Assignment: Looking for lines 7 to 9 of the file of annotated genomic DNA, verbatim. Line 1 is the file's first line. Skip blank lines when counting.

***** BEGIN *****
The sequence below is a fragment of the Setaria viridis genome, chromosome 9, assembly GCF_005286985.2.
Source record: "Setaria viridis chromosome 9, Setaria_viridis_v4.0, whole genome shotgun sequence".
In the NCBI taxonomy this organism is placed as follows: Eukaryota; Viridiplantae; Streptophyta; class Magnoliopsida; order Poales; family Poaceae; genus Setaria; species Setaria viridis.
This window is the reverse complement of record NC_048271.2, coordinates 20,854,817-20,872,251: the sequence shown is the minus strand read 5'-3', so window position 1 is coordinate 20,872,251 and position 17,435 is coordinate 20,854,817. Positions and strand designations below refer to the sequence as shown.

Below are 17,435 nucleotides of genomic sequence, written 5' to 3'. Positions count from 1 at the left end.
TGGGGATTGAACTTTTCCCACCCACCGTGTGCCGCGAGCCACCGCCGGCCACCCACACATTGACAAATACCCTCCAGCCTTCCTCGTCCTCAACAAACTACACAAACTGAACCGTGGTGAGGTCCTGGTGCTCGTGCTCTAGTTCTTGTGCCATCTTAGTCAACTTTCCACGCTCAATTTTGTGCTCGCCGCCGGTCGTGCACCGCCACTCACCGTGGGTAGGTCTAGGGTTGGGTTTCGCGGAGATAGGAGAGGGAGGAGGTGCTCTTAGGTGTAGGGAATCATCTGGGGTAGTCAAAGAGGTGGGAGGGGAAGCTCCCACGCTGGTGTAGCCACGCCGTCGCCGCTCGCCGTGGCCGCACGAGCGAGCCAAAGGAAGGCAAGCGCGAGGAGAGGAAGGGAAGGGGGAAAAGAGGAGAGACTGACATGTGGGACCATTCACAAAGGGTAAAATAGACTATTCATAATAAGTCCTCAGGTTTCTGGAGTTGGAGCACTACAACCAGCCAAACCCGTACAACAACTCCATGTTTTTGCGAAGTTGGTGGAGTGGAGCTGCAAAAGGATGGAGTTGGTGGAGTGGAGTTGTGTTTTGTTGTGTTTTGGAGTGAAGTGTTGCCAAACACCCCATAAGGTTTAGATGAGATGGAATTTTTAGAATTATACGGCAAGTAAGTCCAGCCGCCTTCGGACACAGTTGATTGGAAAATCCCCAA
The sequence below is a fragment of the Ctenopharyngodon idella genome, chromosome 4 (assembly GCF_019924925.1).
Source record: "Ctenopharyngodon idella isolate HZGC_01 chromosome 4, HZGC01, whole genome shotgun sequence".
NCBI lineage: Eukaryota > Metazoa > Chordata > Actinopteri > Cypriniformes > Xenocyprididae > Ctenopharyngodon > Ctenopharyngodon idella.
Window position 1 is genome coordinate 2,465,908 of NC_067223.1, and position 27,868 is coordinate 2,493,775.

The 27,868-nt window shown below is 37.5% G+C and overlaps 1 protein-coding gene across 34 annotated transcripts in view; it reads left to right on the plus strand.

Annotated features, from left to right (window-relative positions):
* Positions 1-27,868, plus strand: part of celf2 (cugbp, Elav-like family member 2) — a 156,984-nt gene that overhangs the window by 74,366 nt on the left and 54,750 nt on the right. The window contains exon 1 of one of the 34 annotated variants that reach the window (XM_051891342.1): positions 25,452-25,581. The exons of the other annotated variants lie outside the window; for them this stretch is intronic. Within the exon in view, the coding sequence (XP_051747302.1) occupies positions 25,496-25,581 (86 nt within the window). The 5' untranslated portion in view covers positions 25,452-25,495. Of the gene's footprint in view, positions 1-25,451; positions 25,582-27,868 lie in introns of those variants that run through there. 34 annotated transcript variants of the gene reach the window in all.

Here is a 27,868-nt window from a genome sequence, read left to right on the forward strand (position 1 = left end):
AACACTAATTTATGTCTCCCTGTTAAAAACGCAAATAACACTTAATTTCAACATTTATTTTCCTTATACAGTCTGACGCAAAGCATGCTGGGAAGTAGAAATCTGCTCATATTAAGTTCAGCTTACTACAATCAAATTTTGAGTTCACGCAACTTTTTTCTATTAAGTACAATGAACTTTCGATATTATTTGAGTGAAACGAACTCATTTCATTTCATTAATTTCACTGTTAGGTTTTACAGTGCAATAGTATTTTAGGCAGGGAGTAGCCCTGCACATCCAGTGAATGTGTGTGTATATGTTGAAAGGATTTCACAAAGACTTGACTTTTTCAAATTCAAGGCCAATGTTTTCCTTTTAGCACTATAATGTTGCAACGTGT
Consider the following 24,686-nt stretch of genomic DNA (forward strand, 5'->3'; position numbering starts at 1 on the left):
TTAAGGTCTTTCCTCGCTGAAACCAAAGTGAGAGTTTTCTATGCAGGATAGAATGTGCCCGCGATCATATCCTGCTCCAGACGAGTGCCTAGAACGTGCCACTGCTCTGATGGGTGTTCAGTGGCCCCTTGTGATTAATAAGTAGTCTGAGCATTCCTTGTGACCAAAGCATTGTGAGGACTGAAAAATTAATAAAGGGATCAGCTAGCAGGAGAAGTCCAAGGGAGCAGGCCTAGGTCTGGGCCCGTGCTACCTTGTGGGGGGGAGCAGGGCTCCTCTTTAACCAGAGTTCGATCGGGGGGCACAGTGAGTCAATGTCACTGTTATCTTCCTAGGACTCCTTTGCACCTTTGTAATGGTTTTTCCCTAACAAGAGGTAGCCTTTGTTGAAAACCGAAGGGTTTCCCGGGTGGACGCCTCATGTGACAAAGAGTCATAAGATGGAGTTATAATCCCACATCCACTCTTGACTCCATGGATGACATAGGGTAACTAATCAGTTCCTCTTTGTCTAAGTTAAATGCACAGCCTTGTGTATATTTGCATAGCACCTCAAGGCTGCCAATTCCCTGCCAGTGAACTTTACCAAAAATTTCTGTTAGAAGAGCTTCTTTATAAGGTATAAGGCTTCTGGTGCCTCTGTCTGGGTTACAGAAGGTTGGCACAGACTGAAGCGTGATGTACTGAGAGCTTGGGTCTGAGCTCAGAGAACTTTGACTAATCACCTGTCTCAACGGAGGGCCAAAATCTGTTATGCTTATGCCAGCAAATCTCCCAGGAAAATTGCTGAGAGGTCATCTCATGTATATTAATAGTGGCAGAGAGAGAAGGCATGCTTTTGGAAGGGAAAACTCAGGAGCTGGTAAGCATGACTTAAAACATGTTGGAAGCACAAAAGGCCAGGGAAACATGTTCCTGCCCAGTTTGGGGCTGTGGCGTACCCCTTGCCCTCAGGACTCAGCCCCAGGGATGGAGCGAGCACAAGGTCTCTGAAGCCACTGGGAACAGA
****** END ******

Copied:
The sequence below is a fragment of the Ctenopharyngodon idella genome, chromosome 4 (assembly GCF_019924925.1).
Source record: "Ctenopharyngodon idella isolate HZGC_01 chromosome 4, HZGC01, whole genome shotgun sequence".
NCBI lineage: Eukaryota > Metazoa > Chordata > Actinopteri > Cypriniformes > Xenocyprididae > Ctenopharyngodon > Ctenopharyngodon idella.